U.S. Department of Health and Human Services
About NIDDK
 

 Training & Experience

 

​Ph.D., Purdue University, 1973

M.S., Atlanta University, 1970

B.A., Talladega College, 1964

William G. Coleman Jr., Ph.D.

May 6, 1942 - August 18, 2014
Former Scientific Director, National Institute of Minority Health and Health Disparities (NIMHD)
 

Research Summary

Research Goal

Dr William Coleman's research focused on the understanding of the mechanisms of bacterial pathogenesis and antibiotic resistance of gram-negative bacteria, specifically as they relate to ulcer disease and other bacterial infections.

Research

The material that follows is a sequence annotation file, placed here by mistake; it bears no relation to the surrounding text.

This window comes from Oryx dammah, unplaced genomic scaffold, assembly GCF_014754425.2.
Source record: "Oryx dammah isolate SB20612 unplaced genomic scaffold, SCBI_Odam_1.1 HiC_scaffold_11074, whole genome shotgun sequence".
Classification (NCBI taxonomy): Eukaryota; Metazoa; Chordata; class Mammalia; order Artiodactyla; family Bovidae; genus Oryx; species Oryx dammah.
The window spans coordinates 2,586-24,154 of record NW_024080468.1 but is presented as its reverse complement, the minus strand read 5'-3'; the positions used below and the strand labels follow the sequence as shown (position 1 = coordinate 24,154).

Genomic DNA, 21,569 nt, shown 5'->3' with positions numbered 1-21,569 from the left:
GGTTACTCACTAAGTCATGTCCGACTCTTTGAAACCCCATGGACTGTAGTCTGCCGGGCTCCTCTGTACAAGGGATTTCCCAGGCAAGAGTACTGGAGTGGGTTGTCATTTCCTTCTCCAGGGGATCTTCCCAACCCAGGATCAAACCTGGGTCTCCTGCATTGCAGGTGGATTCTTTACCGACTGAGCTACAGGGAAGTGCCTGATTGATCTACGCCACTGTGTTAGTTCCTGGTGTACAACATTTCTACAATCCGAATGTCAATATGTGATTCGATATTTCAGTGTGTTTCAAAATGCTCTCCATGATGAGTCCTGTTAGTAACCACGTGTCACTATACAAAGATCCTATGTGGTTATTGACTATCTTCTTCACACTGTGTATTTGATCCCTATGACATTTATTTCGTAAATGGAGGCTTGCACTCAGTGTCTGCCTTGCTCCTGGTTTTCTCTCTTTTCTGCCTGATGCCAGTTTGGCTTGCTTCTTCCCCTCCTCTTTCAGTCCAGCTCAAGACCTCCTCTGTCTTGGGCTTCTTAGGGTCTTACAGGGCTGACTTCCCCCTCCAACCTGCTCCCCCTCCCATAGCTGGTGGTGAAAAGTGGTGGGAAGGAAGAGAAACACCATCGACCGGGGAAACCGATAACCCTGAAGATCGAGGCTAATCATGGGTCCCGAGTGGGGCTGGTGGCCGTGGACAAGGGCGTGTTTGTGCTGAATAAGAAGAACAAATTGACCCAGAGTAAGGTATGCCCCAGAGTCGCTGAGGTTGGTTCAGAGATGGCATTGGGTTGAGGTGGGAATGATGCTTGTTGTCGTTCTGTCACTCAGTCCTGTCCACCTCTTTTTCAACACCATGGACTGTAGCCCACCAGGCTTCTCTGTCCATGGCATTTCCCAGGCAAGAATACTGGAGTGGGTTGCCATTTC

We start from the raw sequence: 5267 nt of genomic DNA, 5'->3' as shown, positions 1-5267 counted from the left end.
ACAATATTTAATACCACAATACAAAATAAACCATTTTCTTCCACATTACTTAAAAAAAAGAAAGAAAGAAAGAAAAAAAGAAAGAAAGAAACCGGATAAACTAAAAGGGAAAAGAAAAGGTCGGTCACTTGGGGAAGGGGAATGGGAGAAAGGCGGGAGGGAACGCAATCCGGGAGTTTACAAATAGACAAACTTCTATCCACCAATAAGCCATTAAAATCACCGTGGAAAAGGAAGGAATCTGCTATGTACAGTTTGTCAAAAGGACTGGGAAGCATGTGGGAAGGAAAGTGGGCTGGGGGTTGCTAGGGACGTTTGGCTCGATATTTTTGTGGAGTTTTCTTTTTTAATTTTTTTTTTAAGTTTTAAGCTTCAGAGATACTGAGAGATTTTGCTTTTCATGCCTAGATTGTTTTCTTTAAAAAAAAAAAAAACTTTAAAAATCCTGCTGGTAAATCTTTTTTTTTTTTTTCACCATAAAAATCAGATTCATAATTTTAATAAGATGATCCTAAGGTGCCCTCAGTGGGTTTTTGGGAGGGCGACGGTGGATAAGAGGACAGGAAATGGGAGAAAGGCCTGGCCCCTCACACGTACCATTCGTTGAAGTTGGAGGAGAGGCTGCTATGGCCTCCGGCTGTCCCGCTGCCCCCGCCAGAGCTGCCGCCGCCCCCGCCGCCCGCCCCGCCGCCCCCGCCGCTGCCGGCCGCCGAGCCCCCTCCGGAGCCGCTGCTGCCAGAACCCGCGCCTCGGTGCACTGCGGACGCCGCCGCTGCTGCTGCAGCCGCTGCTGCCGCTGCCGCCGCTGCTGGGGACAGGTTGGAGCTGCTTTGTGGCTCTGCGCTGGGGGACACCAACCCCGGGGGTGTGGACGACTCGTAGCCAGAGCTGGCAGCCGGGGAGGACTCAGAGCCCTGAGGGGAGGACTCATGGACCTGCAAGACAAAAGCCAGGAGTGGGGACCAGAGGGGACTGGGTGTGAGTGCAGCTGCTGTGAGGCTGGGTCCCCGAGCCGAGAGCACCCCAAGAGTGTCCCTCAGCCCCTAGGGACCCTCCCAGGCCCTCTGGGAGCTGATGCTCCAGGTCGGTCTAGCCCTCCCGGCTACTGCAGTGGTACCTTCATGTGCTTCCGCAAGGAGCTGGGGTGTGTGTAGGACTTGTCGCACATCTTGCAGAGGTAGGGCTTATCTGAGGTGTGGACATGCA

Dr. William Coleman's research group performed basic research on enzymes responsible for lipopolysaccharide (LPS) synthesis in gram-negative bacteria, utilizing techniques in bacterial genetics, molecular biology, protein chemistry, enzymology, and x-ray crystallography.   The goal was to characteriz​e enzymic processes that have therapeutic implications for human disease.   Research initiatives emphasized the understanding of the structure and function of LPS biosynthetic enzymes, the role of LPS in the pathology of E. coli and Helicobacter pylori, and the evaluation of specific enzymes in the LPS biosynthesis pathway as potential novel antibiotic targets.   L-glycero-D-mannoheptose (heptose) is a 7-carbon sugar present in the lipopolysaccharide of a wide variety of gram-negative bacteria.  Heptose provides a link between lipid A-KDO, the outer core and the O-antigen regions of LPS.  ADP-L-glycero-D- mannoheptose 6-epimerase (epimerase) is required for the synthesis of the heptose precursor, ADP-L-glycero-D-mannoheptose.  Gram-negative bacteria without epimerase activity have the following characteristics:  severely truncated LPS, increased sensitivity to gastric bile and serum killing, hypersensitivity to a number of hydrophobic agents including antibiotics, and decreased pathogenicity.  The essential role of the epimerase in the synthesis of LPS and the ability of gram-negative bacteria to thrive in human hosts makes it an attractive target for antimicrobial agents.  To fully realize the potential of the epimerase as a novel target for therapeutic attack requires detailed knowledge of the structure and catalytic mechanism of this enzyme.  Therefore, Dr. Coleman's research group undertook x-ray crystallographic studies to determine the three-dimension structure and catalytic mechanism of the E. coli K-12 epimerase.  H. pylori plays a major role in gastritis, peptic ulcer disease, and gastric carcinoma.  Although several pathogenic determinants have been proposed, the mechanism of pathogenesis is not yet known.  The group's final studies focused on identifying and characterizing novel targets for the development of antibiotics and protective vaccines directed against H. pylori.
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